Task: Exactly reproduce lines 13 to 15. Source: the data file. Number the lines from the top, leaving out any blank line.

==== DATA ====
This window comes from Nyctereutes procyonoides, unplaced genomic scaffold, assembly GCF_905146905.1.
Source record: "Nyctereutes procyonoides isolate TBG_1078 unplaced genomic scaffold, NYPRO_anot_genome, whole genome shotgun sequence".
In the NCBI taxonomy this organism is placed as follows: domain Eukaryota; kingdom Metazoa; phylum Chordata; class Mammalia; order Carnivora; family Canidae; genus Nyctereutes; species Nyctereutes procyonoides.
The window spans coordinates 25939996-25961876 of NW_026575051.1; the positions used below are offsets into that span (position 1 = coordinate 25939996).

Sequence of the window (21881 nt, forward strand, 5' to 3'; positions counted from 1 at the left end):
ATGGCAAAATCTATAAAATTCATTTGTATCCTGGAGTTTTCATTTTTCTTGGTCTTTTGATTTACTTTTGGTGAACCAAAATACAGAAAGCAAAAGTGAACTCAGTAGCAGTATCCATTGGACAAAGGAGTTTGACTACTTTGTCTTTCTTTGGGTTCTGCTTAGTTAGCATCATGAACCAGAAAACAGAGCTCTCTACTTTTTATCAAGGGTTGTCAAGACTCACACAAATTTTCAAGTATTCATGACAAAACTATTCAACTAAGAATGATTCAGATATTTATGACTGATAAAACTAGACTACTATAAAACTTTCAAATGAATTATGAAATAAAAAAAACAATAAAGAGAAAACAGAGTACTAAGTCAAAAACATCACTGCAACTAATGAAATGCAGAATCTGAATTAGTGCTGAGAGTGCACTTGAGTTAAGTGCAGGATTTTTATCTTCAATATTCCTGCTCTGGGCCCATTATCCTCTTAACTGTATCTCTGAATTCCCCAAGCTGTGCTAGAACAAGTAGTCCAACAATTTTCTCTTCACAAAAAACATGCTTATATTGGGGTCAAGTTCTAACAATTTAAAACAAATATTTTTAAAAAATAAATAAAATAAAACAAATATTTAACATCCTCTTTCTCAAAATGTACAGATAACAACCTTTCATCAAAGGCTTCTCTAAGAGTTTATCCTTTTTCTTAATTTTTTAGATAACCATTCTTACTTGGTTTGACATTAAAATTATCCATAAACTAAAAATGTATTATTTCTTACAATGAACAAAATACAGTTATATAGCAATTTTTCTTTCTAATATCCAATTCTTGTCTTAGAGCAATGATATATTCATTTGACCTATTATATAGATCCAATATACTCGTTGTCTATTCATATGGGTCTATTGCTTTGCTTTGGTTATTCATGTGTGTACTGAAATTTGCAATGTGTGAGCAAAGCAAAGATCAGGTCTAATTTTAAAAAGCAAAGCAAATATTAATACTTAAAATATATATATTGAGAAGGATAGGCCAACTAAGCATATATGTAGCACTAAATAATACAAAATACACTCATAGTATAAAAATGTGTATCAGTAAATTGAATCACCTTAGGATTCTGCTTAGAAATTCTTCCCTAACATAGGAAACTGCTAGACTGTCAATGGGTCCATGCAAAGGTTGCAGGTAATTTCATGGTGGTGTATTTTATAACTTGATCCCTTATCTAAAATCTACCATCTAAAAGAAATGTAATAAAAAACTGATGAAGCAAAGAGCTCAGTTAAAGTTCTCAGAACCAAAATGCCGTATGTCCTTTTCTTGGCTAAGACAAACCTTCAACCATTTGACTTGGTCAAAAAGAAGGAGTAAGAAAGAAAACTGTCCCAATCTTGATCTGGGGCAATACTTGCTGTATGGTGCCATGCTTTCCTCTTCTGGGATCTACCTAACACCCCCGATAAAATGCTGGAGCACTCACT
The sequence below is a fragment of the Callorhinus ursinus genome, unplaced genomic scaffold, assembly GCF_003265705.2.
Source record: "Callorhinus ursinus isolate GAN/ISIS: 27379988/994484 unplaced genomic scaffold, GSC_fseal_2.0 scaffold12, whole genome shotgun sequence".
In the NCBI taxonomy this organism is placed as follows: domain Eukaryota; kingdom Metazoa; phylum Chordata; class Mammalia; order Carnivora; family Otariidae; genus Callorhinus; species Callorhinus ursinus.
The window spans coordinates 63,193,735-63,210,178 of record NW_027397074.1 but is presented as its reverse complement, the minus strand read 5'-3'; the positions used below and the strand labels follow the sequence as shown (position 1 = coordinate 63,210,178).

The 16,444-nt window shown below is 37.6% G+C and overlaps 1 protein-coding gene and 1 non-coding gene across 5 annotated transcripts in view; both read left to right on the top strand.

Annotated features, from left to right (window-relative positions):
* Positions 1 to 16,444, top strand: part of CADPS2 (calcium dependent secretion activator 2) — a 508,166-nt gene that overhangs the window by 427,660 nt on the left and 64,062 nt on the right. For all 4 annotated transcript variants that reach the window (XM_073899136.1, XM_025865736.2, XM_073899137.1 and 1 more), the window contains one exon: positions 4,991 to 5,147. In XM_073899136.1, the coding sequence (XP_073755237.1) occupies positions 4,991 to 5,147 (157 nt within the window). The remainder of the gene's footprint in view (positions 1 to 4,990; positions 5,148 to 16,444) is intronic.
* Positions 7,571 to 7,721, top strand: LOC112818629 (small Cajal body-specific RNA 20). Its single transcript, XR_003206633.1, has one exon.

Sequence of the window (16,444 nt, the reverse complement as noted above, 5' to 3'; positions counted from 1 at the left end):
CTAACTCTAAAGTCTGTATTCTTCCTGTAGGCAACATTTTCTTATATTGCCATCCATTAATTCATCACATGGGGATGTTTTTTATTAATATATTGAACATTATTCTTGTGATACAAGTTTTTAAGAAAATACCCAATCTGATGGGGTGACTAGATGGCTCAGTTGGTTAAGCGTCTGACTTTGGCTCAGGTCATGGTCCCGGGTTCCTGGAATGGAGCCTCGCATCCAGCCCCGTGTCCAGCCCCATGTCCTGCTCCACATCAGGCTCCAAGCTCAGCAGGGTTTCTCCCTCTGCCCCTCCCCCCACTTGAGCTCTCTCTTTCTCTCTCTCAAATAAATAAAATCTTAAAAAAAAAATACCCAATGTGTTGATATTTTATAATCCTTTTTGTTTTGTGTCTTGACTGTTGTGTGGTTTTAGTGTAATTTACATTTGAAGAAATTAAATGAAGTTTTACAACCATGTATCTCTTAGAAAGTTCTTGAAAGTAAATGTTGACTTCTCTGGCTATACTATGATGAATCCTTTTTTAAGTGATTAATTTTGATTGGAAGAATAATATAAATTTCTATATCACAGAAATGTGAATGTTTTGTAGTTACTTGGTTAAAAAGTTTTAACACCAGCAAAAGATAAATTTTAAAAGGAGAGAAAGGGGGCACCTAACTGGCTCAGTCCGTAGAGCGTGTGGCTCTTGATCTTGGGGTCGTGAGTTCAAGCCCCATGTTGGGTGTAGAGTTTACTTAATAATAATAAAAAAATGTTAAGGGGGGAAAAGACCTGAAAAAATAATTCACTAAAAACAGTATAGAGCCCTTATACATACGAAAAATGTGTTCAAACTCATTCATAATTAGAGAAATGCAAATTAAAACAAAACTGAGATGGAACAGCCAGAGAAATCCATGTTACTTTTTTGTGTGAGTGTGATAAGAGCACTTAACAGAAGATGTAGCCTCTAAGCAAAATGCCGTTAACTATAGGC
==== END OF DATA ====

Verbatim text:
* Positions 1 to 16,444, top strand: part of CADPS2 (calcium dependent secretion activator 2) — a 508,166-nt gene that overhangs the window by 427,660 nt on the left and 64,062 nt on the right. For all 4 annotated transcript variants that reach the window (XM_073899136.1, XM_025865736.2, XM_073899137.1 and 1 more), the window contains one exon: positions 4,991 to 5,147. In XM_073899136.1, the coding sequence (XP_073755237.1) occupies positions 4,991 to 5,147 (157 nt within the window). The remainder of the gene's footprint in view (positions 1 to 4,990; positions 5,148 to 16,444) is intronic.
* Positions 7,571 to 7,721, top strand: LOC112818629 (small Cajal body-specific RNA 20). Its single transcript, XR_003206633.1, has one exon.

Sequence of the window (16,444 nt, the reverse complement as noted above, 5' to 3'; positions counted from 1 at the left end):